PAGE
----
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Serum HE4 as a Useful Biomarker in Discriminating Ovarian Cancer From Benign Pelvic Disease

Zheng, Hong MD, PhD; Gao, Yunong MD

International Journal of Gynecological Cancer:
doi: 10.1097/IGC.0b013e318249bee7
Ovarian Cancer
Abstract

Objective: To evaluate the role of the novel tumor marker human epididymal secretory protein E4 (HE4) in discriminating ovarian cancer from benign pelvic disease in patients with a pelvic mass.

Methods: Serum samples from 131 patients with epithelial ovarian cancer (EOC) and 126 patients with various benign pelvic diseases were collected preoperatively and tested for cancer antigen (CA)125 and HE4 levels. Receiver operator characteristic curves were constructed, and the area under the curve (AUC) was compared between the markers.

Results: The median CA125 and HE4 levels were significantly higher in the patients with EOC than in those with benign disease (P < 0.001). Using benign controls as the comparison group for all cases, the AUC for combined HE4 and CA125 (0.955) was significantly higher than that for HE4 (0.941) or CA125 alone (0.924; P < 0.05). A comparison of premenopausal benign controls to EOC cases showed that the AUC for combined HE4 and CA125 (0.97) was significantly higher than that for CA125 (0.93; P < 0.004). The AUC for HE4 was significantly higher compared to that of CA125 in discriminating EOC from ovarian endometriosis (0.969 vs 0.904; P = 0.014) and pelvic inflammatory disease (0.909 vs 0.819; P = 0.034).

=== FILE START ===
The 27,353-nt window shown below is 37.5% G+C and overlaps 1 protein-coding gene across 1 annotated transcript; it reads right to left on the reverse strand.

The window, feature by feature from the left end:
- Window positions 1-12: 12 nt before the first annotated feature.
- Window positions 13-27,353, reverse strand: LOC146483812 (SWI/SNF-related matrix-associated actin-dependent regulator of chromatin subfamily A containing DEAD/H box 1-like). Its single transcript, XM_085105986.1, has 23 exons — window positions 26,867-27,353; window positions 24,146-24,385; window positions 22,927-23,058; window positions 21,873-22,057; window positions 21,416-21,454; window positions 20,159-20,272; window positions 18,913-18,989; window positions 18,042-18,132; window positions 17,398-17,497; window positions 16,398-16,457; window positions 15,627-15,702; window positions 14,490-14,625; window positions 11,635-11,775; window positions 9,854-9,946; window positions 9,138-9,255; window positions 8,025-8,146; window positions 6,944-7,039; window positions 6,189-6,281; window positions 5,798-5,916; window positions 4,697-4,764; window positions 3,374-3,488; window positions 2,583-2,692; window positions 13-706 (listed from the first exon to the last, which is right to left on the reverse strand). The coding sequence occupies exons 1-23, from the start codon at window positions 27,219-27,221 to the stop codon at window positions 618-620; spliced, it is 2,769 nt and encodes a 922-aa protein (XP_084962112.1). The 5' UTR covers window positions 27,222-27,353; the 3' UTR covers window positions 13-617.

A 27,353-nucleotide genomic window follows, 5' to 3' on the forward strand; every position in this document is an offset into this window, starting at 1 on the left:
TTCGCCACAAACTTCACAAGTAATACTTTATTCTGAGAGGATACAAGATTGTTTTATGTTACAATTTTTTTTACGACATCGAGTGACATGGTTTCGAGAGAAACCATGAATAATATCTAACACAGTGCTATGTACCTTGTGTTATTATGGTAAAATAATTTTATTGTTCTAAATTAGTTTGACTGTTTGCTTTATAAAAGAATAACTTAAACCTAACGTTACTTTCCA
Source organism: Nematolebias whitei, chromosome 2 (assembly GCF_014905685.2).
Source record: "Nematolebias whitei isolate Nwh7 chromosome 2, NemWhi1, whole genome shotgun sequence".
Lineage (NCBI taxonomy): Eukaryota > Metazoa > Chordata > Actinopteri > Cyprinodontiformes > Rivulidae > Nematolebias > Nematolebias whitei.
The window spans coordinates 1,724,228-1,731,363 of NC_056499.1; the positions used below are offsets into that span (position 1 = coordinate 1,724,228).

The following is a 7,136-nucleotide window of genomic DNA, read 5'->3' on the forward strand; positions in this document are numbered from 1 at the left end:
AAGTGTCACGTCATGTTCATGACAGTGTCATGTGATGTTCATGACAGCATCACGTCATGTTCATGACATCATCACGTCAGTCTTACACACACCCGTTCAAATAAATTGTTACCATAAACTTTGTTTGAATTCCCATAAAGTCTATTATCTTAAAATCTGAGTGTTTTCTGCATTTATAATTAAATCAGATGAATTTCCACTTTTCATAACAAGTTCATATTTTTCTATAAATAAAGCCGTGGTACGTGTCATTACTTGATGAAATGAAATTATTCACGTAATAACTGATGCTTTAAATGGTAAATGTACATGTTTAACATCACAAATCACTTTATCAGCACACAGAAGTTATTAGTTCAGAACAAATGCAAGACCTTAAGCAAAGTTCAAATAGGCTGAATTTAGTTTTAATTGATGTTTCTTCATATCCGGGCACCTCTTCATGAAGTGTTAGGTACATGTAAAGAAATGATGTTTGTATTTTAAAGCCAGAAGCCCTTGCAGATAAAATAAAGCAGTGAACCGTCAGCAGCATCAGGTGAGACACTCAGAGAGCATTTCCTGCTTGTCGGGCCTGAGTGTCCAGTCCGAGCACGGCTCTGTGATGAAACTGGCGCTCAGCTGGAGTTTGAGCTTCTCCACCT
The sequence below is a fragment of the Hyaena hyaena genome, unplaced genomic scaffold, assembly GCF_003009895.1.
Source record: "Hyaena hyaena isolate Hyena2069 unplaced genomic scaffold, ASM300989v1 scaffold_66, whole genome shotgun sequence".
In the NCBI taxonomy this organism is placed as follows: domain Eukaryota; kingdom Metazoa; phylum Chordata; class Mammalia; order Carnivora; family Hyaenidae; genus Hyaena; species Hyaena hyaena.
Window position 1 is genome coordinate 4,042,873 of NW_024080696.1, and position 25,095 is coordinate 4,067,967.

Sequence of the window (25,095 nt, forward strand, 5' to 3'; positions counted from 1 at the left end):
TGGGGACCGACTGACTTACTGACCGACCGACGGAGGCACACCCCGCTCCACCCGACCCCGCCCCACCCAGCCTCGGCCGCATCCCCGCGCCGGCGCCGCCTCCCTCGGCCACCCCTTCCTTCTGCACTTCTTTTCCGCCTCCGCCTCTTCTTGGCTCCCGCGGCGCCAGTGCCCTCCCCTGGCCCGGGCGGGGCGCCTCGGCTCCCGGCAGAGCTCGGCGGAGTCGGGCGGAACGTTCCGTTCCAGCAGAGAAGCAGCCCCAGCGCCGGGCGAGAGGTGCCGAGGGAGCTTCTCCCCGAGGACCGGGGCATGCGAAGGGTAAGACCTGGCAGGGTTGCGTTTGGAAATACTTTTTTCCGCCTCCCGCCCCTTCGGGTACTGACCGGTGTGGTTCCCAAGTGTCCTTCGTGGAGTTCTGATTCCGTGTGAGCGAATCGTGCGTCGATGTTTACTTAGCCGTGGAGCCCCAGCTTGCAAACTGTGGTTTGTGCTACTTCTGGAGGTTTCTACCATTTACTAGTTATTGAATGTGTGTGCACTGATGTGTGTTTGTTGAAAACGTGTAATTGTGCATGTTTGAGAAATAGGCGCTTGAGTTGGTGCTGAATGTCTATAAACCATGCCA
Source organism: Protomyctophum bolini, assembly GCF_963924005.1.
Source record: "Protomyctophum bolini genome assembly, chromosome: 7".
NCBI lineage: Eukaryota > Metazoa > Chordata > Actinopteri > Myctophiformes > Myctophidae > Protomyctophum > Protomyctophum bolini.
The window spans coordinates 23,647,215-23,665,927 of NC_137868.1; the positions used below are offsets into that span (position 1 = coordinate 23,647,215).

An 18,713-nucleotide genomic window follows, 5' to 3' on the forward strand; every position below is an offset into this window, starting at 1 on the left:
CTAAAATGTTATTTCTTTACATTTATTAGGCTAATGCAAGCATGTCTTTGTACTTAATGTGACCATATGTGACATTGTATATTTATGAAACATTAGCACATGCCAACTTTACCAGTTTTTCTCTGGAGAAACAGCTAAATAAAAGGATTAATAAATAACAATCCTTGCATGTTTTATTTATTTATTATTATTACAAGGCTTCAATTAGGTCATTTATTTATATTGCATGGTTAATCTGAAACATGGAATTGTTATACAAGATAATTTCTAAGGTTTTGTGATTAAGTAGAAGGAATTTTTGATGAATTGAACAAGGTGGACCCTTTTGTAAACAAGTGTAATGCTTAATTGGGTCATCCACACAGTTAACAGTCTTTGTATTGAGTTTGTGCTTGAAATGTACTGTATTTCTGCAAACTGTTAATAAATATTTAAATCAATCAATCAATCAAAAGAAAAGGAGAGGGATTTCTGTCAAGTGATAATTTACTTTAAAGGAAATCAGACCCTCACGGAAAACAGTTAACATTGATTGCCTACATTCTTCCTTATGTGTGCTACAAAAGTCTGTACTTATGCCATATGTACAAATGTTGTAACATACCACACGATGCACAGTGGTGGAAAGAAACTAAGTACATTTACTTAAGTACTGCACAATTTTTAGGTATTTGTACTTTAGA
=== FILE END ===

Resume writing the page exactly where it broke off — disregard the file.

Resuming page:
Conclusion: Serum HE4 testing is a more powerful tool than CA125 assay to discriminate EOC from ovarian endometriosis and pelvic inflammatory disease. For patients with a pelvic mass, especially premenopausal patients, the serum concentration of HE4 adds valuable information to CA125 in identifying patients with EOC from those with benign pelvic disease.

Author Information

Key laboratory of Carcinogenesis and Translational Research (Ministry of Education), Department of Gynecologic Oncology, Peking University Cancer Hospital & Institute, Beijing, China.

Address correspondence and reprint requests to Yunong Gao, MD, Department of Gynecologic Oncology, Peking University Cancer Hospital & Institute, Beijing, China, No. 52 Fu Cheng Rd, Beijing, 100142, China. E-mail address: gaoyunong@vip.sina.com.

The authors have no conflicts of interest to declare.

Received June 5, 2011

Accepted January 5, 2012

Copyright © 2012 by IGCS and ESGO